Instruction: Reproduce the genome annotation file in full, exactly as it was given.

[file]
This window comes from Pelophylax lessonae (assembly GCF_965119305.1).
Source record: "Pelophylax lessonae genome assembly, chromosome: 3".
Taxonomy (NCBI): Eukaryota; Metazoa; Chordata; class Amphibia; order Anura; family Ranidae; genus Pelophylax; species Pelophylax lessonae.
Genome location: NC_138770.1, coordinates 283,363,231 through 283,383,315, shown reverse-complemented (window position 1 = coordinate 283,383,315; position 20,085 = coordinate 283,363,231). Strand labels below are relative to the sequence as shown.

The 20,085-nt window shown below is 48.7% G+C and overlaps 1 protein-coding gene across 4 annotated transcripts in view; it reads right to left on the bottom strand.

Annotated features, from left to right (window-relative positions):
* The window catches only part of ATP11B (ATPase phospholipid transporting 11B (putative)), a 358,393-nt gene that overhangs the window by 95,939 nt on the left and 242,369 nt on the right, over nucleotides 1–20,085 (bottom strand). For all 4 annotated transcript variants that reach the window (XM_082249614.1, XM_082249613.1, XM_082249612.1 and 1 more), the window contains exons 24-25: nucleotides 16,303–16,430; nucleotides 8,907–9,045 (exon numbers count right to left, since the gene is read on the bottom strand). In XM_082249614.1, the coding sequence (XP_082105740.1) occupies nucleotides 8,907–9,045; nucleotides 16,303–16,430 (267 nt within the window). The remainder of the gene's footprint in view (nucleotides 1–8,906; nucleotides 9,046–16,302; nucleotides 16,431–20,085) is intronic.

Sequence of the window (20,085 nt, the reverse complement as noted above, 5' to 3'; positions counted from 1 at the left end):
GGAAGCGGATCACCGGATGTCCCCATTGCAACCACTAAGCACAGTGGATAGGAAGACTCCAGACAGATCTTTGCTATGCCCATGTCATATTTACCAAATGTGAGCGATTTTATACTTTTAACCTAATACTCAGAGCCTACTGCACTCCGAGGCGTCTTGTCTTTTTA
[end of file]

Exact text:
This window comes from Pelophylax lessonae (assembly GCF_965119305.1).
Source record: "Pelophylax lessonae genome assembly, chromosome: 3".
Taxonomy (NCBI): Eukaryota; Metazoa; Chordata; class Amphibia; order Anura; family Ranidae; genus Pelophylax; species Pelophylax lessonae.
Genome location: NC_138770.1, coordinates 283,363,231 through 283,383,315, shown reverse-complemented (window position 1 = coordinate 283,383,315; position 20,085 = coordinate 283,363,231). Strand labels below are relative to the sequence as shown.

The 20,085-nt window shown below is 48.7% G+C and overlaps 1 protein-coding gene across 4 annotated transcripts in view; it reads right to left on the bottom strand.

Annotated features, from left to right (window-relative positions):
* The window catches only part of ATP11B (ATPase phospholipid transporting 11B (putative)), a 358,393-nt gene that overhangs the window by 95,939 nt on the left and 242,369 nt on the right, over nucleotides 1–20,085 (bottom strand). For all 4 annotated transcript variants that reach the window (XM_082249614.1, XM_082249613.1, XM_082249612.1 and 1 more), the window contains exons 24-25: nucleotides 16,303–16,430; nucleotides 8,907–9,045 (exon numbers count right to left, since the gene is read on the bottom strand). In XM_082249614.1, the coding sequence (XP_082105740.1) occupies nucleotides 8,907–9,045; nucleotides 16,303–16,430 (267 nt within the window). The remainder of the gene's footprint in view (nucleotides 1–8,906; nucleotides 9,046–16,302; nucleotides 16,431–20,085) is intronic.

Sequence of the window (20,085 nt, the reverse complement as noted above, 5' to 3'; positions counted from 1 at the left end):
GGAAGCGGATCACCGGATGTCCCCATTGCAACCACTAAGCACAGTGGATAGGAAGACTCCAGACAGATCTTTGCTATGCCCATGTCATATTTACCAAATGTGAGCGATTTTATACTTTTAACCTAATACTCAGAGCCTACTGCACTCCGAGGCGTCTTGTCTTTTTA